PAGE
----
Courtesy of AMD
The Radeon HD 4670 is aimed directly at the sub-$100 market, and the base product will be at $79. If we take a look back at previous members of the $79 club we see the GeForce 6200, GeForce 7200, Radeon X1300, and other parts that historically have not performed all that well in current games. In fact, they rarely were able to run top end games at decent quality settings, and options like AA and AF were mere fantasies. Imagine the GeForce 6200 trying to play Far Cry at 1280×1024. The results are not pretty (Far Cry at 800 x 600 with high quality settings it was able to average around 26 fps, depending on the tested area). Sure, these $79 cards were able to play most games “fairly” well, and a user could dip into the more taxing titles as long as they cut quality settings down. We can also take a look at the next generation of these budget cards with the 7300 GS and X1300 and see how well they did (F.E.A.R., which was the hot title at the time, ran at 17 fps at 800 x 600 with high quality settings).
Now we see the HD 4670, and its performance is pretty phenomenal at $79. It is able to outperform the HD 3850 in pretty much every circumstance. When we consider that the HD 3850 was released late last year for around $199 at the lowest, the difference that we have seen in less than one year and for almost 1/3 the price is absolutely incredible. Gamers have honestly never had it so good. We also must factor in the ability to provide AA performance much better than the Radeon 3000 series. With AA enabled the 4670 often matches, and sometimes overtakes, the much more expensive Radeon HD 3870. When we take a look at some of the specifics of the card, it is no wonder it performs as well as it does.
The most interesting number here is that the HD 4670 shares the exact same number of stream processors as the older 3800 cards. 320 units is nothing to shake a stick at, and with improvements to AMD’s Catalyst drivers and their realtime compiler, the performance of these SPs is pretty impressive. The 4670 features have the number of RBEs (render back ends) but they feature the 4000 series’ improvements in AA performance. The 4670 also features the same number of texture units as the older 3800s, but it includes the small improvements in performance as the rest of the 4000 series has. AMD has optimized the design, so it is cut down to 514 million transistors as compared to the RV670 which had the ominous 666 million transistor number. On TSMC’s 55 nm process the die size is at 142 mm square vs. the older RV670’s 190 mm square. Not a huge difference, but certainly far more dies can be put on a wafer at that size. The core clock on the HD 4670 is a sprightly 750 MHz, but the power consumption at max is actually under 60 watts. It is sorta amazing how far we have come in less than a year. The slower HD 4650 is clocked at 600 MHz core, and uses DDR-2 at 500 MHz (1000 MHz effective).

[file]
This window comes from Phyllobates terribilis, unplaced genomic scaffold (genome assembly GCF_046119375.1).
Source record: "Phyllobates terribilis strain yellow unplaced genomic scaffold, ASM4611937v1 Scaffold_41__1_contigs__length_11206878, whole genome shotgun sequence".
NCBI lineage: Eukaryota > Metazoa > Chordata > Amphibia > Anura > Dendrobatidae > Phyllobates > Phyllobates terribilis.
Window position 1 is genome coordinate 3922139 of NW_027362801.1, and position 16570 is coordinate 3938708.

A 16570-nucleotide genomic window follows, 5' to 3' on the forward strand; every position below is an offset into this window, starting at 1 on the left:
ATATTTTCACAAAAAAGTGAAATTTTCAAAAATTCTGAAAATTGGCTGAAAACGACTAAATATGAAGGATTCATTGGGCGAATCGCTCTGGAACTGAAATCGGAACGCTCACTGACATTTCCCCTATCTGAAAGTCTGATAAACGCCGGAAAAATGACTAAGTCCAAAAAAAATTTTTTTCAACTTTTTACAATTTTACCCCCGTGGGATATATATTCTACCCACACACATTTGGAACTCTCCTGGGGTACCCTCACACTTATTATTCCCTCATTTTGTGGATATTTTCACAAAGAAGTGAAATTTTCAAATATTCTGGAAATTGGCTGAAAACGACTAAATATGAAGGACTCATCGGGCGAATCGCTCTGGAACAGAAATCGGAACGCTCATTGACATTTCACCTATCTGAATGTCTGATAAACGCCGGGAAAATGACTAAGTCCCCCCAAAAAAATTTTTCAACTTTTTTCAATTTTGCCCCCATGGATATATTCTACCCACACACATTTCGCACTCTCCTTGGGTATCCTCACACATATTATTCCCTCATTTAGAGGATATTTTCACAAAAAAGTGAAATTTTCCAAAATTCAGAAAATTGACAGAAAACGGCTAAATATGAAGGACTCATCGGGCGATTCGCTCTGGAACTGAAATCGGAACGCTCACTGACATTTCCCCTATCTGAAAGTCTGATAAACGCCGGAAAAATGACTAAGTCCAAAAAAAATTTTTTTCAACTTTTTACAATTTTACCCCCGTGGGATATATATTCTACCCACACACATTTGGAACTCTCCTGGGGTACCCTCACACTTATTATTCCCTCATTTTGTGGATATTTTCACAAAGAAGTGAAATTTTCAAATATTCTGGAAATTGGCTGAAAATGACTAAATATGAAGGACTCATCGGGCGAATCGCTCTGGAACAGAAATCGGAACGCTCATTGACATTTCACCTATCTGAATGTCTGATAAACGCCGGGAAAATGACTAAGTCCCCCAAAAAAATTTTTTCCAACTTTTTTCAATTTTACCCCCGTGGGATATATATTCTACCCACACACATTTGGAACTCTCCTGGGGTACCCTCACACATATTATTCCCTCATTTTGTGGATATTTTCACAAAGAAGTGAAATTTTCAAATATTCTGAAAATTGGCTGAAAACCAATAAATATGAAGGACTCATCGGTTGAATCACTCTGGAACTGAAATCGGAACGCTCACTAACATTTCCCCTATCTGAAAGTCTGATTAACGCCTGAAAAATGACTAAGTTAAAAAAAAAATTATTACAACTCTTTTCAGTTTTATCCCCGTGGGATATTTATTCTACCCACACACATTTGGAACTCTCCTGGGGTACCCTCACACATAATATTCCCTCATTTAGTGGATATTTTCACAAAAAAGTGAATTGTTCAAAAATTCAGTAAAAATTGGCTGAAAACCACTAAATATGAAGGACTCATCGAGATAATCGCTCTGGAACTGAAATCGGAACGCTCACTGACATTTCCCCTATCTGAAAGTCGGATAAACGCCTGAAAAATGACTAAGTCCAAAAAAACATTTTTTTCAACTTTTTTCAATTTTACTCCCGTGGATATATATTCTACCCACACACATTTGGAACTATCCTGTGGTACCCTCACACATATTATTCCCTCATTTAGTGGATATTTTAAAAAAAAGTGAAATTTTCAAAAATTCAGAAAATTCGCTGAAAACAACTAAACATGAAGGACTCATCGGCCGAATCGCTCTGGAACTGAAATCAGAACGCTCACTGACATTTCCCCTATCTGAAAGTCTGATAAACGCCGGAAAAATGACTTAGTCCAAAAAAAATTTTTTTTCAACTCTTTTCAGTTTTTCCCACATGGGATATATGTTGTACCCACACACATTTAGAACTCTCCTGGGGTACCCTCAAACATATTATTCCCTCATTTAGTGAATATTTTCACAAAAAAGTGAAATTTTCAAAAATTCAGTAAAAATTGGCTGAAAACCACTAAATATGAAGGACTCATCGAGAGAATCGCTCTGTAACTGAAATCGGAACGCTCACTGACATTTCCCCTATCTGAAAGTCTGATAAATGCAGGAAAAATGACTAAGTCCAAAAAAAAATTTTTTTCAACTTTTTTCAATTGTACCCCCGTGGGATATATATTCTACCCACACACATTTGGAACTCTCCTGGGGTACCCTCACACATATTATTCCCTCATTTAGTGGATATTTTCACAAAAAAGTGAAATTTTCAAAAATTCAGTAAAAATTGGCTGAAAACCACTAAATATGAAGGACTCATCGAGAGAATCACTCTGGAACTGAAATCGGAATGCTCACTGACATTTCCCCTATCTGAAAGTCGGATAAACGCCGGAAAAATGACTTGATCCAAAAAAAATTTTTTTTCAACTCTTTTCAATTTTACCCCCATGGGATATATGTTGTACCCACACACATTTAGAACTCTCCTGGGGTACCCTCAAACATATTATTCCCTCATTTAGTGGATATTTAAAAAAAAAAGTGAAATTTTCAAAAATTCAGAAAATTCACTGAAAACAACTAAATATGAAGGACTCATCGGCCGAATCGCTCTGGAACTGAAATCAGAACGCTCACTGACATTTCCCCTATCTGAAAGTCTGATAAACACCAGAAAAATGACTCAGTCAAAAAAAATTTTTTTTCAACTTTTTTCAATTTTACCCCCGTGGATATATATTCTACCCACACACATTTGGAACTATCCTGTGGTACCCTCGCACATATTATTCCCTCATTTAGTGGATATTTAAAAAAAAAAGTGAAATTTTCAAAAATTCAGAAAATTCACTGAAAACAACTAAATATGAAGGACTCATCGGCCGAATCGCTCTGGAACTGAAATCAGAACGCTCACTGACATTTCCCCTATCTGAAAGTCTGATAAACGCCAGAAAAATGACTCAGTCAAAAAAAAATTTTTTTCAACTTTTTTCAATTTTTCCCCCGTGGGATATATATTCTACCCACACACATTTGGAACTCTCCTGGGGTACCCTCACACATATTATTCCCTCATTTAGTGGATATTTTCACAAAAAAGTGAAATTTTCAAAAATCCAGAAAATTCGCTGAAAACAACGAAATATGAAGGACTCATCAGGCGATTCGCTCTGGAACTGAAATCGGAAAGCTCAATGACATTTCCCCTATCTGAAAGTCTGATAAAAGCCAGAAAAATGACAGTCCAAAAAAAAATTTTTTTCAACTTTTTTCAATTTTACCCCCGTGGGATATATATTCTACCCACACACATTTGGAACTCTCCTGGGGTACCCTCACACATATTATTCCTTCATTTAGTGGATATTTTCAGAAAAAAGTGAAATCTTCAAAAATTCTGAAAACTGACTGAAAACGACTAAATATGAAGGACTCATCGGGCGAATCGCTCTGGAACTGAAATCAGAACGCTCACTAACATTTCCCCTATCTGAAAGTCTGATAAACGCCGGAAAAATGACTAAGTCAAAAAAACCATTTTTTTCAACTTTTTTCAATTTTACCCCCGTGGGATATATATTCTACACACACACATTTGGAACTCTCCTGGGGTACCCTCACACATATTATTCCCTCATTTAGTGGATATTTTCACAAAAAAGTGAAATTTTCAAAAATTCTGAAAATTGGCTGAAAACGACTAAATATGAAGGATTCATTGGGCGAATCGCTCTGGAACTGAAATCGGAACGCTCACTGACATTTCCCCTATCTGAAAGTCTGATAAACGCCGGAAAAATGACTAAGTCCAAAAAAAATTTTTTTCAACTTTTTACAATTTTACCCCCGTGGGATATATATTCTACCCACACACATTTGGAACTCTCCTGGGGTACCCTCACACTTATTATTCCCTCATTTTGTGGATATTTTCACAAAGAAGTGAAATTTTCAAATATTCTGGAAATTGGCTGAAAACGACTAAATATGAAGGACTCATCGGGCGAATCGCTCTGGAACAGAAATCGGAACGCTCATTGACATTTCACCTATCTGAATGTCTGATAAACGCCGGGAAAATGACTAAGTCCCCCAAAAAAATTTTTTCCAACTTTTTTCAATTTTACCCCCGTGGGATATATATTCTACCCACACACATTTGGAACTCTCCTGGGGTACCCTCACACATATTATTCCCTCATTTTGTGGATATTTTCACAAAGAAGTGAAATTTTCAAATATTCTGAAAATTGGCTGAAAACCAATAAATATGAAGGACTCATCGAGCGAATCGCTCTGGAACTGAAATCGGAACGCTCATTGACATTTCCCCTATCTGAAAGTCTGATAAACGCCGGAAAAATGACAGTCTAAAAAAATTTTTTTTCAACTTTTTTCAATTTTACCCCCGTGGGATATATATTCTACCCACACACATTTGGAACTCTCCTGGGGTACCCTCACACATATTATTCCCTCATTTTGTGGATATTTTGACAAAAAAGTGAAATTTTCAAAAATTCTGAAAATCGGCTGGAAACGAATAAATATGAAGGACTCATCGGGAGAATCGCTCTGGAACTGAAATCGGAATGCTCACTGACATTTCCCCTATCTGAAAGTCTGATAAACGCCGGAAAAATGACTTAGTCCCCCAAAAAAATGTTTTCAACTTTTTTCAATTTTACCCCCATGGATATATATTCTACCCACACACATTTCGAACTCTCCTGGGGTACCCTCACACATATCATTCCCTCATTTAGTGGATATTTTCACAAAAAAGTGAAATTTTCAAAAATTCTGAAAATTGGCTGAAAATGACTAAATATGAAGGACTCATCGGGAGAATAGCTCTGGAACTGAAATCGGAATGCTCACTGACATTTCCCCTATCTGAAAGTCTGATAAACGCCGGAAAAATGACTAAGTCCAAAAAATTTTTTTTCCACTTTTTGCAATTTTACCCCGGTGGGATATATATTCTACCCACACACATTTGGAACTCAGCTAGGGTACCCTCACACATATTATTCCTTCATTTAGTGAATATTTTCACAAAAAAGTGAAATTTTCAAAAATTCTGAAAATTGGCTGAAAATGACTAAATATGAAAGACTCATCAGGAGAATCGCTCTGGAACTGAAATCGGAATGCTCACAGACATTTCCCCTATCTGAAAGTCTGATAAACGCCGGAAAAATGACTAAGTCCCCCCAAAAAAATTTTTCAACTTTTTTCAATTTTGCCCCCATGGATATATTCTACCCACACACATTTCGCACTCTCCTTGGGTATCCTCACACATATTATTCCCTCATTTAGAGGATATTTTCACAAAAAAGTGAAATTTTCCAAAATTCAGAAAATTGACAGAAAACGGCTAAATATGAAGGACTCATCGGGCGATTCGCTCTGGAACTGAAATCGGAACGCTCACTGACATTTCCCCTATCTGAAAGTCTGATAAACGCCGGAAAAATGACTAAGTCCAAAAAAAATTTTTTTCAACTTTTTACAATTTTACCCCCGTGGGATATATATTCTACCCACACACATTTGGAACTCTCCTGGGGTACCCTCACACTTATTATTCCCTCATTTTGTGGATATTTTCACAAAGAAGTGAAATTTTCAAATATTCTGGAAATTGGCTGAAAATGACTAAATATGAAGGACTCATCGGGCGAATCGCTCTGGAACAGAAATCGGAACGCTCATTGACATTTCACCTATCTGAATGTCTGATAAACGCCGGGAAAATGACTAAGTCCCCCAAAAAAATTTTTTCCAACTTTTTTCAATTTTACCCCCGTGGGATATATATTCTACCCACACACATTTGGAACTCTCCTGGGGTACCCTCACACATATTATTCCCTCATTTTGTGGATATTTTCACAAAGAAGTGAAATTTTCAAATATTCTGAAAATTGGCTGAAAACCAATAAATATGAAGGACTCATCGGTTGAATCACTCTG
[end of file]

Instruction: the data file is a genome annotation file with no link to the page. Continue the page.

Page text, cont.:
Sapphire’s foray into the 4600 world. Note the lack of an external power connector. This card sucks up less than 60 watts, which is well below the 75 watt limit of the PEG slot.
The other interesting aspect of this introduction is the use of plain-jane DDR-3 rather than the more expensive GDDR-3 or GDDR-4/5. DDR-3 for desktop memory has hit some magical numbers as of late in terms of clockspeed and price per MB. Populating the HD 4670 with 1000 MHz DDR-3 has turned into a nice performance option with a corresponding nice reduction in price. The performance differences between GDDR-3 and regular DDR-3 is essentially nil (though GDDR-3 is theoretically faster for graphical applications). At $79 they are offering the 512 MB version running at 1000 MHz, but soon they will be introducing the 1 GB version running at a slightly more sedate 900 MHz. The 4670 features a 128 bit memory bus, so overall bandwidth will not be overwhelming, but it certainly is not paltry at 32 GB/sec.
I am betting that Ryan is working on finishing his full review, but from everything that I have seen so far AMD has again pulled the rabbit from its hat with the HD 4670. NVIDIA is again scrambling to react to this new product by further cutting the prices of the 9500 GT (55 nm version of the 8600 GTS) as well as the “new” 9600 GSO (rebranded 8800 GS) which is going for around $100.
Small, clean, and undeniably efficient at what it does. Oh, they can be CrossFired as well. For $160 a user can have the same, if not slightly more, performance than the 3870X2.
This low cost, budget offering has more than enough power to handle even the latest applications (and performance hogs) at reasonable resolutions. Older titles can be run at much higher resolutions as well as utilizing AA and AF. The cost of entrance to playing the latest titles is now $79. Something most of us can afford.